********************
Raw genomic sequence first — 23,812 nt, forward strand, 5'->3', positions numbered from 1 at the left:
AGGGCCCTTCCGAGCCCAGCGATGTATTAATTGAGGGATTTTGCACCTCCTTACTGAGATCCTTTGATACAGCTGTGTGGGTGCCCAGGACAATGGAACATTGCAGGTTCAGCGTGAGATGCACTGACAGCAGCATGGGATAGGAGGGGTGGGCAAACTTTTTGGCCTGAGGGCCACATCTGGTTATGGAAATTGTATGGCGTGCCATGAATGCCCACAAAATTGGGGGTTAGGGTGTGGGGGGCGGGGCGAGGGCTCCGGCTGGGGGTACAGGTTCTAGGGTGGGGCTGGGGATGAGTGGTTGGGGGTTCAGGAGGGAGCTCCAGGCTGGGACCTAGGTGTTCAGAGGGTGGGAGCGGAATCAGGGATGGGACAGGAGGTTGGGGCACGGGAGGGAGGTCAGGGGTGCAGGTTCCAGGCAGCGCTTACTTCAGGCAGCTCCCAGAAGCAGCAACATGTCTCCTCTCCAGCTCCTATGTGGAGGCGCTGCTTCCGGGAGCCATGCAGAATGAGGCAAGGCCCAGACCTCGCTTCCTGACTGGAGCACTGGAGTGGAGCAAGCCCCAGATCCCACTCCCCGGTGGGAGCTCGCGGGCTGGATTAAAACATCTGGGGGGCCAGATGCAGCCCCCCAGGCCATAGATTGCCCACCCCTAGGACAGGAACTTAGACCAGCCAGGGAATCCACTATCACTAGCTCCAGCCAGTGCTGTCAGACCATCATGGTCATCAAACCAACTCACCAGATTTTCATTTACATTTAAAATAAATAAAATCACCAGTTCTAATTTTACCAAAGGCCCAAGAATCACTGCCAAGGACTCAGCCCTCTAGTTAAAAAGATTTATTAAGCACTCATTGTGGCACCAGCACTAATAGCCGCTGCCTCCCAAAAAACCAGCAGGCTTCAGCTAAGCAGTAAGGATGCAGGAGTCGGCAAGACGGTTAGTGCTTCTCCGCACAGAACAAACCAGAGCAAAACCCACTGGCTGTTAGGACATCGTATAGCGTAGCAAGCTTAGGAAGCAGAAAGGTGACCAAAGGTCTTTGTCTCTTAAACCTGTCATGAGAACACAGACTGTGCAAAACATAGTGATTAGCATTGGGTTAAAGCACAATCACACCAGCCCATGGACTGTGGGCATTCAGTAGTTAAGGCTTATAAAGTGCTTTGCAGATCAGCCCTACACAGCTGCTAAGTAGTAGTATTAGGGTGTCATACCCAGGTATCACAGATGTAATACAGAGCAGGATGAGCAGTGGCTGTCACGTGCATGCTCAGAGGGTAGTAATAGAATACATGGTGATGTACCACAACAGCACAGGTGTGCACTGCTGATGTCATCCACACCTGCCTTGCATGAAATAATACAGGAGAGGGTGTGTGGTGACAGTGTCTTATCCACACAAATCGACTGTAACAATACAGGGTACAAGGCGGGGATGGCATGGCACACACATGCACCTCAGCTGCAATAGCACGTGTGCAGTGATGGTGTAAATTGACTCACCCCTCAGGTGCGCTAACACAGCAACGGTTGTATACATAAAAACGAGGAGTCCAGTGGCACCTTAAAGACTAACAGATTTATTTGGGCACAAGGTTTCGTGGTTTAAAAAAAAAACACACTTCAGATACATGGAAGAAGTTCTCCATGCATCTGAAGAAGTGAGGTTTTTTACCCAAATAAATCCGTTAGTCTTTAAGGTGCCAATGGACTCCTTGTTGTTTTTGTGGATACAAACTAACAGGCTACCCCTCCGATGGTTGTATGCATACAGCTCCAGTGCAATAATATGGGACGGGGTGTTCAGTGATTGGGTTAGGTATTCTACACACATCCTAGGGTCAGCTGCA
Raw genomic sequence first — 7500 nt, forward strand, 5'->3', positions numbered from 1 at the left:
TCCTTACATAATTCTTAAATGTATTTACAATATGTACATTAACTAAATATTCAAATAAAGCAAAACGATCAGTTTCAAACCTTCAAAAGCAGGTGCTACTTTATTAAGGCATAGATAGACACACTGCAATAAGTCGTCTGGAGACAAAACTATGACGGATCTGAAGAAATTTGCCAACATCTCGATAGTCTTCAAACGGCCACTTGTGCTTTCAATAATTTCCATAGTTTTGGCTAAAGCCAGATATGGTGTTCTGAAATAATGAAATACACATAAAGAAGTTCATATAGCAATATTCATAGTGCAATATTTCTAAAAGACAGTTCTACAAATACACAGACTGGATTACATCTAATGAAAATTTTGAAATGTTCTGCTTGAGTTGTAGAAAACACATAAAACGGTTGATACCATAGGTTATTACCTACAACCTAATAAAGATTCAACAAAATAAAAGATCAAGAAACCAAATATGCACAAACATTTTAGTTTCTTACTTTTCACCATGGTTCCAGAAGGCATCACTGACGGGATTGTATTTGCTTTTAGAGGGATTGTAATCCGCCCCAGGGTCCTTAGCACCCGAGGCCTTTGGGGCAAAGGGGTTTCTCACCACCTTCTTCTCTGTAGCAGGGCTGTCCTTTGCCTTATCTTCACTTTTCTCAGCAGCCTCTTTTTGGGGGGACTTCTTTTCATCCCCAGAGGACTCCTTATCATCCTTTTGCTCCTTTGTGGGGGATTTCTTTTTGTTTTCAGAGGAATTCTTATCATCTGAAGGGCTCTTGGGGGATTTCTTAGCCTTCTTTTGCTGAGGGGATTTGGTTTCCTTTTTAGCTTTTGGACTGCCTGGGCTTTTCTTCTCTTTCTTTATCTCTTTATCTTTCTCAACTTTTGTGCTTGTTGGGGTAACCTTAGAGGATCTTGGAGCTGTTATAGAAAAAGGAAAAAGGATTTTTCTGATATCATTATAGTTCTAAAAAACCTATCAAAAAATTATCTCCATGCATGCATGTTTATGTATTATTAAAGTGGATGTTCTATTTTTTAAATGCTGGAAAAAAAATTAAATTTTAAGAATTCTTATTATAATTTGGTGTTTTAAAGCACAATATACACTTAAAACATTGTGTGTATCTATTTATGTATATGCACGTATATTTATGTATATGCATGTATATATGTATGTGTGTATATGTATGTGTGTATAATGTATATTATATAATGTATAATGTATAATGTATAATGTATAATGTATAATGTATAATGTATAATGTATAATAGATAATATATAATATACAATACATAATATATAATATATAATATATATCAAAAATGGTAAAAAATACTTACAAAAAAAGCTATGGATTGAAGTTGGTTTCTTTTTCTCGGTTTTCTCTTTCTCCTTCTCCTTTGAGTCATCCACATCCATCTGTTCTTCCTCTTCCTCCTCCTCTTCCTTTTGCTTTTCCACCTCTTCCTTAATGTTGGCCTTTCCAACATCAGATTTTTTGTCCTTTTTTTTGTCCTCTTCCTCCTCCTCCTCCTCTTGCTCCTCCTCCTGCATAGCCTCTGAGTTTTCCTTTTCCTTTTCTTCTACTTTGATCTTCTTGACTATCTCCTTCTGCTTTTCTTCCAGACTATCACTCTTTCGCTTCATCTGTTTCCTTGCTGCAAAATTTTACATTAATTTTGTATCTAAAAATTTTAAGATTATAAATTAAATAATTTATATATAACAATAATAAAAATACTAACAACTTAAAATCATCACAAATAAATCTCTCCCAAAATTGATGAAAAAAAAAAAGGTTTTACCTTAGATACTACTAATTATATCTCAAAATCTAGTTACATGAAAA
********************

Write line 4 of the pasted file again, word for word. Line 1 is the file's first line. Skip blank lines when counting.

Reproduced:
TCCTTACATAATTCTTAAATGTATTTACAATATGTACATTAACTAAATATTCAAATAAAGCAAAACGATCAGTTTCAAACCTTCAAAAGCAGGTGCTACTTTATTAAGGCATAGATAGACACACTGCAATAAGTCGTCTGGAGACAAAACTATGACGGATCTGAAGAAATTTGCCAACATCTCGATAGTCTTCAAACGGCCACTTGTGCTTTCAATAATTTCCATAGTTTTGGCTAAAGCCAGATATGGTGTTCTGAAATAATGAAATACACATAAAGAAGTTCATATAGCAATATTCATAGTGCAATATTTCTAAAAGACAGTTCTACAAATACACAGACTGGATTACATCTAATGAAAATTTTGAAATGTTCTGCTTGAGTTGTAGAAAACACATAAAACGGTTGATACCATAGGTTATTACCTACAACCTAATAAAGATTCAACAAAATAAAAGATCAAGAAACCAAATATGCACAAACATTTTAGTTTCTTACTTTTCACCATGGTTCCAGAAGGCATCACTGACGGGATTGTATTTGCTTTTAGAGGGATTGTAATCCGCCCCAGGGTCCTTAGCACCCGAGGCCTTTGGGGCAAAGGGGTTTCTCACCACCTTCTTCTCTGTAGCAGGGCTGTCCTTTGCCTTATCTTCACTTTTCTCAGCAGCCTCTTTTTGGGGGGACTTCTTTTCATCCCCAGAGGACTCCTTATCATCCTTTTGCTCCTTTGTGGGGGATTTCTTTTTGTTTTCAGAGGAATTCTTATCATCTGAAGGGCTCTTGGGGGATTTCTTAGCCTTCTTTTGCTGAGGGGATTTGGTTTCCTTTTTAGCTTTTGGACTGCCTGGGCTTTTCTTCTCTTTCTTTATCTCTTTATCTTTCTCAACTTTTGTGCTTGTTGGGGTAACCTTAGAGGATCTTGGAGCTGTTATAGAAAAAGGAAAAAGGATTTTTCTGATATCATTATAGTTCTAAAAAACCTATCAAAAAATTATCTCCATGCATGCATGTTTATGTATTATTAAAGTGGATGTTCTATTTTTTAAATGCTGGAAAAAAAATTAAATTTTAAGAATTCTTATTATAATTTGGTGTTTTAAAGCACAATATACACTTAAAACATTGTGTGTATCTATTTATGTATATGCACGTATATTTATGTATATGCATGTATATATGTATGTGTGTATATGTATGTGTGTATAATGTATATTATATAATGTATAATGTATAATGTATAATGTATAATGTATAATGTATAATGTATAATGTATAATAGATAATATATAATATACAATACATAATATATAATATATAATATATATCAAAAATGGTAAAAAATACTTACAAAAAAAGCTATGGATTGAAGTTGGTTTCTTTTTCTCGGTTTTCTCTTTCTCCTTCTCCTTTGAGTCATCCACATCCATCTGTTCTTCCTCTTCCTCCTCCTCTTCCTTTTGCTTTTCCACCTCTTCCTTAATGTTGGCCTTTCCAACATCAGATTTTTTGTCCTTTTTTTTGTCCTCTTCCTCCTCCTCCTCCTCTTGCTCCTCCTCCTGCATAGCCTCTGAGTTTTCCTTTTCCTTTTCTTCTACTTTGATCTTCTTGACTATCTCCTTCTGCTTTTCTTCCAGACTATCACTCTTTCGCTTCATCTGTTTCCTTGCTGCAAAATTTTACATTAATTTTGTATCTAAAAATTTTAAGATTATAAATTAAATAATTTATATATAACAATAATAAAAATACTAACAACTTAAAATCATCACAAATAAATCTCTCCCAAAATTGATGAAAAAAAAAAAGGTTTTACCTTAGATACTACTAATTATATCTCAAAATCTAGTTACATGAAAA